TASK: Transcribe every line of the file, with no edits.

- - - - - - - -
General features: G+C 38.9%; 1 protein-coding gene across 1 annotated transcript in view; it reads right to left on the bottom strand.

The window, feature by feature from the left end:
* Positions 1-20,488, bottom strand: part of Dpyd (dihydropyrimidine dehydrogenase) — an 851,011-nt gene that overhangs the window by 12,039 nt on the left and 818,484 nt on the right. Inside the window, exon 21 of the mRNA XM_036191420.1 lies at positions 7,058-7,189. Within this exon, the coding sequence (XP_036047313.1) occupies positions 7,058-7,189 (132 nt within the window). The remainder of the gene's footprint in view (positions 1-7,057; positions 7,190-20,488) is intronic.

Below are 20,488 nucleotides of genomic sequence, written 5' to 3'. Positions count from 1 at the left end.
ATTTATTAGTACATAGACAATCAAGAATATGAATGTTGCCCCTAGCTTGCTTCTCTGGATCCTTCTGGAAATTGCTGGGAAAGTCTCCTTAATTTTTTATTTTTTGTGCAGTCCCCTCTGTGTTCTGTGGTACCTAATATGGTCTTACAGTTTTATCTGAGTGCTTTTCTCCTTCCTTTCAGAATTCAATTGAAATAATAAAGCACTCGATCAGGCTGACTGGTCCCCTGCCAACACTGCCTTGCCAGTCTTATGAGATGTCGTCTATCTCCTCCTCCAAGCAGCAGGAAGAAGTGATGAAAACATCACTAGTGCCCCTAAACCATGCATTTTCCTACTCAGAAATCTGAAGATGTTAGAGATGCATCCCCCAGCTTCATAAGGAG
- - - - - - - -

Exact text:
General features: G+C 38.9%; 1 protein-coding gene across 1 annotated transcript in view; it reads right to left on the bottom strand.

The window, feature by feature from the left end:
* Positions 1-20,488, bottom strand: part of Dpyd (dihydropyrimidine dehydrogenase) — an 851,011-nt gene that overhangs the window by 12,039 nt on the left and 818,484 nt on the right. Inside the window, exon 21 of the mRNA XM_036191420.1 lies at positions 7,058-7,189. Within this exon, the coding sequence (XP_036047313.1) occupies positions 7,058-7,189 (132 nt within the window). The remainder of the gene's footprint in view (positions 1-7,057; positions 7,190-20,488) is intronic.

Below are 20,488 nucleotides of genomic sequence, written 5' to 3'. Positions count from 1 at the left end.
ATTTATTAGTACATAGACAATCAAGAATATGAATGTTGCCCCTAGCTTGCTTCTCTGGATCCTTCTGGAAATTGCTGGGAAAGTCTCCTTAATTTTTTATTTTTTGTGCAGTCCCCTCTGTGTTCTGTGGTACCTAATATGGTCTTACAGTTTTATCTGAGTGCTTTTCTCCTTCCTTTCAGAATTCAATTGAAATAATAAAGCACTCGATCAGGCTGACTGGTCCCCTGCCAACACTGCCTTGCCAGTCTTATGAGATGTCGTCTATCTCCTCCTCCAAGCAGCAGGAAGAAGTGATGAAAACATCACTAGTGCCCCTAAACCATGCATTTTCCTACTCAGAAATCTGAAGATGTTAGAGATGCATCCCCCAGCTTCATAAGGAG